All eyes on Wesfarmers & Washington H. Soul Pattison

Many well-known investors believe companies should focus on just one type of business. For example, if you are a retailer focus on retailing, don’t diversify into mining. Often that would intuitively seem a sensible line of reasoning; however some companies have proven that there are benefits in diversification.

For example, imagine an insurance company that decided to go out and buy a chocolate manufacturer and retailer. Many commentators would deride such a move as dangerous and beyond the company’s ‘core’ business. Imagine the insurer/chocolatier then went and bought a rail freight company – you can imagine the uproar from the financial community! Should someone put such businesses together under one conglomerate structure they would have something in common with one of the most famous examples of a conglomerate, Berkshire Hathaway (NYSE: BRK.A), run by billionaire investor Warren Buffett.

Buffett, over the years, has just kept adding businesses that he thinks represent good value for shareholders. These businesses now include sport shoes, reinsurance operations, electricity, trains, chocolate and numerous minority equity holdings as well. While theory may suggest otherwise, practice has proven that Buffett has created enormous shareholder value by “collecting” a diverse range of businesses.

Conglomerates like Berkshire Hathaway have long and colourful histories. Australia has two companies that stand out for their conglomerate structure and proud histories.

Wesfarmers (ASX: WES) originates from 1914 as a farmers co-operative based in Western Australia. Today it is one of the largest companies in Australia, with business operations spanning supermarkets, department stores, home improvement, office supplies, coal mining, insurance, chemicals, energy, fertiliser, and industrial and safety products.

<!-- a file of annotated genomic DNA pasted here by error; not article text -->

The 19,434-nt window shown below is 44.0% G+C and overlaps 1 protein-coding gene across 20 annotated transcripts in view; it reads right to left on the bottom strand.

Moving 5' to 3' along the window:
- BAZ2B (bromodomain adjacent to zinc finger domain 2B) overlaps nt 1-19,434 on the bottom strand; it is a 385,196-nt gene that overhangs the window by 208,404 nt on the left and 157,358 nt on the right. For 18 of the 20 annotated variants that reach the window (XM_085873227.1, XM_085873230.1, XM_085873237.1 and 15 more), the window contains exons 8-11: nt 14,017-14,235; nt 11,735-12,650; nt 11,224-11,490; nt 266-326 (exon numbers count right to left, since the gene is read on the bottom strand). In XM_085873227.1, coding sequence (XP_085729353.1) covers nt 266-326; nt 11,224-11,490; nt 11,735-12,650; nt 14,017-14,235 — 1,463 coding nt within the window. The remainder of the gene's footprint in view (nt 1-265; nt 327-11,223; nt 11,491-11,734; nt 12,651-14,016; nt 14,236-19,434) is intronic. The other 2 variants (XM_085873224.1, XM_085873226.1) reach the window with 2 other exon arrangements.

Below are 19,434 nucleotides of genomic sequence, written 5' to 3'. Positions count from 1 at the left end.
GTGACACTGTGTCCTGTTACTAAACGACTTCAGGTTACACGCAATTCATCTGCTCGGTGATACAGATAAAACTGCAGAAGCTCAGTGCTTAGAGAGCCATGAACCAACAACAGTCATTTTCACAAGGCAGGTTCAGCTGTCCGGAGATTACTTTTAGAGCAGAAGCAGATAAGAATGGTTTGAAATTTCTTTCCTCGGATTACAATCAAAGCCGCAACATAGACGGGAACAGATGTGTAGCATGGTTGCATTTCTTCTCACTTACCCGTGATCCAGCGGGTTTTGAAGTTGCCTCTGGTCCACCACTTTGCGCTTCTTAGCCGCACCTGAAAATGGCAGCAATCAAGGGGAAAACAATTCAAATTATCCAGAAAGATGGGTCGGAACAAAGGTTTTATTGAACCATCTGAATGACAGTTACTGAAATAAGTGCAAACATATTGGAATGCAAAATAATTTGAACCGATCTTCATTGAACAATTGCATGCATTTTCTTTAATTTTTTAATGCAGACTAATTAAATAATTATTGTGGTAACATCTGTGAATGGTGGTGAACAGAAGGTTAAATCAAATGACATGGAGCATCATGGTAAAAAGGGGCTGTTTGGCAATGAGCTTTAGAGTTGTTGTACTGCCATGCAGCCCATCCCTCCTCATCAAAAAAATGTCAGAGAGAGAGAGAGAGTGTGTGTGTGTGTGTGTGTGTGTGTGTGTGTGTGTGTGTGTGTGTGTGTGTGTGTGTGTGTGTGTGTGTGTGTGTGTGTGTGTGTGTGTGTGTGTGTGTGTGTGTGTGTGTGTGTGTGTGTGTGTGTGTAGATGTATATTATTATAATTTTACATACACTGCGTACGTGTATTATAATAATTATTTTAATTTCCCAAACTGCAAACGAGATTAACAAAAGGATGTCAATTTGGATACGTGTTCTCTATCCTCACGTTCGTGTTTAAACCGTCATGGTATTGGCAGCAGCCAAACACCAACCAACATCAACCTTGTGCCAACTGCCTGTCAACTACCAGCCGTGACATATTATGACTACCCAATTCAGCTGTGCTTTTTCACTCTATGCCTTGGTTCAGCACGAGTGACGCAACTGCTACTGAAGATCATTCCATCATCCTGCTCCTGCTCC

Washington H. Soul Pattison’s (ASX: SOL) history dates back to 1872 when a man by the name of Caleb Soul opened a pharmacy store on Pitt Street in Sydney. The company now has a portfolio of businesses that span pharmacy, building materials, natural resources, food technology, beverages, equity investments, media, telecommunications, merchant banking and funds management.

Strength through diversification

As can be seen in the chart below, since 1999 the S&P/ASX 200 Index (Index: ^AXJO) (ASX: XJO) has provided a return (before dividends) of nearly 61%. Over that time period Wesfarmers has provided shareholders with a 161.6% return, while Washington H. Soul Pattison has returned 320%.


Source: Google Finance

Foolish takeaway

An important attribute of conglomerates is that their diversified earnings base can help protect their ability to pay dividends. A review of the long dividend records of both Wesfarmers and Washington H. Soul Pattison is indeed impressive and highlights the appeal of this business model.

With both companies having significant exposure to coal mining operations, this segment of their respective businesses has been under particular pressure lately. Conglomerates, by their very nature, are likely to have at least one area of their business at any one time under some form of pressure. Pressure is of course what can provide opportunity for observant investors and is one reason to have these two quality firms on your watch list right now.

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Motley Fool contributor Tim McArthur does not own shares in any of the companies mentioned in this article.

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